Many Canadians are being targeted by individuals claiming to offer reduced rates or deals for various services.
WHAT TO LOOK FOR
These scams typically involve individuals that make offers for telecommunications, Internet, finance, medical and energy services. This category of scams may also include offers such as extended warranties, insurance, and door-to-door sales.
The two most reported service scams targeting Canadians are the antivirus software scam and credit card interest rate reduction scams.
The scammers involved in the antivirus software scam promise to repair your computer over the Internet. This can involve the installation of software or permission to have remote access to your computer. Payment for the software or repair is typically made by credit card.
Downloading software from an unknown source or allowing someone to remotely access your computer is risky. Scammers could use malicious software to capture your personal information such as user names and passwords, bank account information, identity information, etc.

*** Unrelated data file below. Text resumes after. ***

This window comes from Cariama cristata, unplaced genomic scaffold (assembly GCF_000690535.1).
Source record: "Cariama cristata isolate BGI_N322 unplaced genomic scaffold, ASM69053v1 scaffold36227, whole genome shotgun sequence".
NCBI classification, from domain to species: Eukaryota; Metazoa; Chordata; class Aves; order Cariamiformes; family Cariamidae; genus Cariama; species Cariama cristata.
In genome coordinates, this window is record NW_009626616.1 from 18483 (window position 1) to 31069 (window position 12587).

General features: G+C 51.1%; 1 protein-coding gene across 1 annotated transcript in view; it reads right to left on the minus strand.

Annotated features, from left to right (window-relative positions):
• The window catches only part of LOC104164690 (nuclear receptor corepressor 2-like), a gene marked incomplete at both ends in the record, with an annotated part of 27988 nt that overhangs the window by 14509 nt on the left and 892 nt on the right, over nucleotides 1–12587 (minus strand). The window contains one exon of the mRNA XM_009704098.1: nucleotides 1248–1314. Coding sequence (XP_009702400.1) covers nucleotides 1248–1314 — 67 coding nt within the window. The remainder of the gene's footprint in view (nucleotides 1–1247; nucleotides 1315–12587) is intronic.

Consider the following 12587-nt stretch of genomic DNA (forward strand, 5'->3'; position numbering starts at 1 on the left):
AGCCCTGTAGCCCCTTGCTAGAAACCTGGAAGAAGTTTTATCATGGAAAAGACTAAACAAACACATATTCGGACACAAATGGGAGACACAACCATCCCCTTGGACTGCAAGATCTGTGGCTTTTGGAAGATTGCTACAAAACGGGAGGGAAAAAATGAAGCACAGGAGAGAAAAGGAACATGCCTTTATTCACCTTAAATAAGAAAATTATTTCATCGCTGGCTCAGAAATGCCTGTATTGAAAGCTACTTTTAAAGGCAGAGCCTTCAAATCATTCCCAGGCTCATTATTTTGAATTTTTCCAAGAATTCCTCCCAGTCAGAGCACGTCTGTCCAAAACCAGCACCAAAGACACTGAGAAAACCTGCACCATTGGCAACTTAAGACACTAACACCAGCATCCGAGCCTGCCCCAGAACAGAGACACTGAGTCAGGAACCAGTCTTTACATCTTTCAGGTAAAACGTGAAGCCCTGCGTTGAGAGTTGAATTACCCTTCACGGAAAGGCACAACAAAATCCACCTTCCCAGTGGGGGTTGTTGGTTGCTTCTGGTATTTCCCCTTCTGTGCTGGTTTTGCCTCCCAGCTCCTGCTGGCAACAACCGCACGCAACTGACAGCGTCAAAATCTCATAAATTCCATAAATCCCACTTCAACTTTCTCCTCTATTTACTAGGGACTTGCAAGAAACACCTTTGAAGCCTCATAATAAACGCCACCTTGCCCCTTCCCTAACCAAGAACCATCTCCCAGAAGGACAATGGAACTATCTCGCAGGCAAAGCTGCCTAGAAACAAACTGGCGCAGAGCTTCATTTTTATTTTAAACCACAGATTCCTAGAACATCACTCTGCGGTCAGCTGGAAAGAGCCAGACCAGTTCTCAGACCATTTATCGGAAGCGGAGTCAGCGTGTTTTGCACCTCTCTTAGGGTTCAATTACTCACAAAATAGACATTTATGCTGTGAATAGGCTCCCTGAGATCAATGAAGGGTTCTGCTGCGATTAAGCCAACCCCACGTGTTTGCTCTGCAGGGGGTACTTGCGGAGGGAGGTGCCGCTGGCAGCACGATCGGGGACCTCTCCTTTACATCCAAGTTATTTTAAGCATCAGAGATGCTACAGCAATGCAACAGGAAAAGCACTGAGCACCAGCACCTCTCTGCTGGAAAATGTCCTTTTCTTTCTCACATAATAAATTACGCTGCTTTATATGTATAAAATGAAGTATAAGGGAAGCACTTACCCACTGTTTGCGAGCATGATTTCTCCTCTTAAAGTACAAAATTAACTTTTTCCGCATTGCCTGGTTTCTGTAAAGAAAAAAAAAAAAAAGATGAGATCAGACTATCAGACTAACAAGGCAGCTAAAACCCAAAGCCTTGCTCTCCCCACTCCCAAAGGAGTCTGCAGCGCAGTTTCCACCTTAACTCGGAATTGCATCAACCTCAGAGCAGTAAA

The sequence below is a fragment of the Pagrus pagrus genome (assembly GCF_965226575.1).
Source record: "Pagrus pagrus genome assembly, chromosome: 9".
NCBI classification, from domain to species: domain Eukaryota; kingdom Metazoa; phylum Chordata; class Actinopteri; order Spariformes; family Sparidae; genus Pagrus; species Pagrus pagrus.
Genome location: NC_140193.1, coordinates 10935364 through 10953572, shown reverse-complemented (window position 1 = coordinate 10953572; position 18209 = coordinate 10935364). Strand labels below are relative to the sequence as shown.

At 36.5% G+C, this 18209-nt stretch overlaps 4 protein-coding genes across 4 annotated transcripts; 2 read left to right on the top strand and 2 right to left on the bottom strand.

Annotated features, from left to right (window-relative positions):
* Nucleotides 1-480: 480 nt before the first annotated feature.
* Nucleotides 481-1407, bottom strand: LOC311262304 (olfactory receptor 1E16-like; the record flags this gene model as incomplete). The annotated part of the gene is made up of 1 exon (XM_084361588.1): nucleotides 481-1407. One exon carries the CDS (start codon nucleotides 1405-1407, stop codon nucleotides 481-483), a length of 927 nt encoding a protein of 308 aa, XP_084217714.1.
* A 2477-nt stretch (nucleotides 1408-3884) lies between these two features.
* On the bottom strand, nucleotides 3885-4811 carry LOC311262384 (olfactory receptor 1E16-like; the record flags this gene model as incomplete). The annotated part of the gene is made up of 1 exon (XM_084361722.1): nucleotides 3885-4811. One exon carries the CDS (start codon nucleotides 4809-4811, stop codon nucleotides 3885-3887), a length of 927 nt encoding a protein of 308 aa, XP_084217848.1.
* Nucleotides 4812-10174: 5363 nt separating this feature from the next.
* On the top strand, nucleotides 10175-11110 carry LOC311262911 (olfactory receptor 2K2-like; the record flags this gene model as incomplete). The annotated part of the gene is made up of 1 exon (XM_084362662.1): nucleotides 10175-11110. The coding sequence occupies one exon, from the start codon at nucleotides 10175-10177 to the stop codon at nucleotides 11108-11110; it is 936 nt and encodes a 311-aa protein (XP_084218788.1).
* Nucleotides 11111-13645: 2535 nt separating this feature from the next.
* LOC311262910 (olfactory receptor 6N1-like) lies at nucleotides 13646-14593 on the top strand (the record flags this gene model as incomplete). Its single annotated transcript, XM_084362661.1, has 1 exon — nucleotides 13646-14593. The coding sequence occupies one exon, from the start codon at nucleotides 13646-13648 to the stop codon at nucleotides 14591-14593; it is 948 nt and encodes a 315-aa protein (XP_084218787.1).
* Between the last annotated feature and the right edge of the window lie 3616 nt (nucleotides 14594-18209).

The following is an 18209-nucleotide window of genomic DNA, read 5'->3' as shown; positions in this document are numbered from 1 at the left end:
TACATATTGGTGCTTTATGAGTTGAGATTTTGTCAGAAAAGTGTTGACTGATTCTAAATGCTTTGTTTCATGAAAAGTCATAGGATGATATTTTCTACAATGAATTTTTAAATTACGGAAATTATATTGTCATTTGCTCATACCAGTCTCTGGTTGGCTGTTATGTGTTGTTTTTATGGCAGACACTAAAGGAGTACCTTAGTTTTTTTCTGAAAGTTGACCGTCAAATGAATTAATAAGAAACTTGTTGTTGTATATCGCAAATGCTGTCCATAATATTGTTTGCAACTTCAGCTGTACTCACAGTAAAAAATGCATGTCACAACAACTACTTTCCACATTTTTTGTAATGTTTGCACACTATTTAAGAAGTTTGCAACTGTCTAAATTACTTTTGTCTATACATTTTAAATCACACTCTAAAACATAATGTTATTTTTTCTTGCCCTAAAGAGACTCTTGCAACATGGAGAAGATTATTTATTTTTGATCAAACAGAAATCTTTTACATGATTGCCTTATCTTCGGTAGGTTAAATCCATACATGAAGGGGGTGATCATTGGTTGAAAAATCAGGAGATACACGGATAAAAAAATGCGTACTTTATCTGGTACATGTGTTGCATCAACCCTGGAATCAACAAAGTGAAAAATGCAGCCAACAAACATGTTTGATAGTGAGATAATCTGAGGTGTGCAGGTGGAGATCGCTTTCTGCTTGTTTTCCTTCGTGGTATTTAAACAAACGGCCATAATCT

Everyone likes to get a deal and scammers know this. The people behind credit card interest rate reduction scams often impersonate financial institutions and claim to negotiate with credit card companies to lower your interest rates. They guarantee they can save you thousands of dollars in interest. The caller will tell you that the lower interest rates are for a limited time only and that you need to act now.
You might receive an automated call, prompting you to “press 1” and provide personal information, such as your date of birth and credit card number. You will also be asked to pay a fee up front for the service. The scammers will use this information to make purchases on your credit card or to access cash advances.
REMEMBER: Only your service provider can offer you a better rate or price for their services.
CAUTION: Be wary of unsolicited calls from people offering a great deal “for a limited time only”.
THINK: Don’t give out your credit card number over the phone unless you made the call and the number came from a trusted source.
INVESTIGATE: If a caller claims to represent your bank, telephone your bank to ask whether the offer you received is genuine.
ASK YOURSELF: By offering up this information, am I putting myself at risk?